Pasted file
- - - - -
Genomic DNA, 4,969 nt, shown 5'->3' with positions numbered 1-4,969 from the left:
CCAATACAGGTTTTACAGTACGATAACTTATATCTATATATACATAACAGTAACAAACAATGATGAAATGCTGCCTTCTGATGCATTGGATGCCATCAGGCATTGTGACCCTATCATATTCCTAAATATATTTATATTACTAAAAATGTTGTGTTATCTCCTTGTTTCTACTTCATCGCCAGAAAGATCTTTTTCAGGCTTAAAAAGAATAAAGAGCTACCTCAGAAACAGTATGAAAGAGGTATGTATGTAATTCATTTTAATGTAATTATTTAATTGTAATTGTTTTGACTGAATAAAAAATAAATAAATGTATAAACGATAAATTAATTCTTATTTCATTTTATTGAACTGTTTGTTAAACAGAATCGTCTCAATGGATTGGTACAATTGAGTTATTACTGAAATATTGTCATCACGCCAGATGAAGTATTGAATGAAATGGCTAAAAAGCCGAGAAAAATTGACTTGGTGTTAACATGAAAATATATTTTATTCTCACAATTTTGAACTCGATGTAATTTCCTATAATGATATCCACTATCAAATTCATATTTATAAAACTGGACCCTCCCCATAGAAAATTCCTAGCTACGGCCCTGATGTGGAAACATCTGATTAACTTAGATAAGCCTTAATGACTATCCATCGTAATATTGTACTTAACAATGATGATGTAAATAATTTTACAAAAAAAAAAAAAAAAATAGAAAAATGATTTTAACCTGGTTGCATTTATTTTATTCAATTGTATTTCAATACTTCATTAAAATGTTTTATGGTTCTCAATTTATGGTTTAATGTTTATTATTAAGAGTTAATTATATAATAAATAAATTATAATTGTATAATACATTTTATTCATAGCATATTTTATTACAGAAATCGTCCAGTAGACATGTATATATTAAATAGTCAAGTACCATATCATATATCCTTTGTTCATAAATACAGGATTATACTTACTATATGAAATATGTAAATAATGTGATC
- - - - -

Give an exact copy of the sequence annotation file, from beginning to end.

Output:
Genomic DNA, 4,969 nt, shown 5'->3' with positions numbered 1-4,969 from the left:
CCAATACAGGTTTTACAGTACGATAACTTATATCTATATATACATAACAGTAACAAACAATGATGAAATGCTGCCTTCTGATGCATTGGATGCCATCAGGCATTGTGACCCTATCATATTCCTAAATATATTTATATTACTAAAAATGTTGTGTTATCTCCTTGTTTCTACTTCATCGCCAGAAAGATCTTTTTCAGGCTTAAAAAGAATAAAGAGCTACCTCAGAAACAGTATGAAAGAGGTATGTATGTAATTCATTTTAATGTAATTATTTAATTGTAATTGTTTTGACTGAATAAAAAATAAATAAATGTATAAACGATAAATTAATTCTTATTTCATTTTATTGAACTGTTTGTTAAACAGAATCGTCTCAATGGATTGGTACAATTGAGTTATTACTGAAATATTGTCATCACGCCAGATGAAGTATTGAATGAAATGGCTAAAAAGCCGAGAAAAATTGACTTGGTGTTAACATGAAAATATATTTTATTCTCACAATTTTGAACTCGATGTAATTTCCTATAATGATATCCACTATCAAATTCATATTTATAAAACTGGACCCTCCCCATAGAAAATTCCTAGCTACGGCCCTGATGTGGAAACATCTGATTAACTTAGATAAGCCTTAATGACTATCCATCGTAATATTGTACTTAACAATGATGATGTAAATAATTTTACAAAAAAAAAAAAAAAAATAGAAAAATGATTTTAACCTGGTTGCATTTATTTTATTCAATTGTATTTCAATACTTCATTAAAATGTTTTATGGTTCTCAATTTATGGTTTAATGTTTATTATTAAGAGTTAATTATATAATAAATAAATTATAATTGTATAATACATTTTATTCATAGCATATTTTATTACAGAAATCGTCCAGTAGACATGTATATATTAAATAGTCAAGTACCATATCATATATCCTTTGTTCATAAATACAGGATTATACTTACTATATGAAATATGTAAATAATGTGATC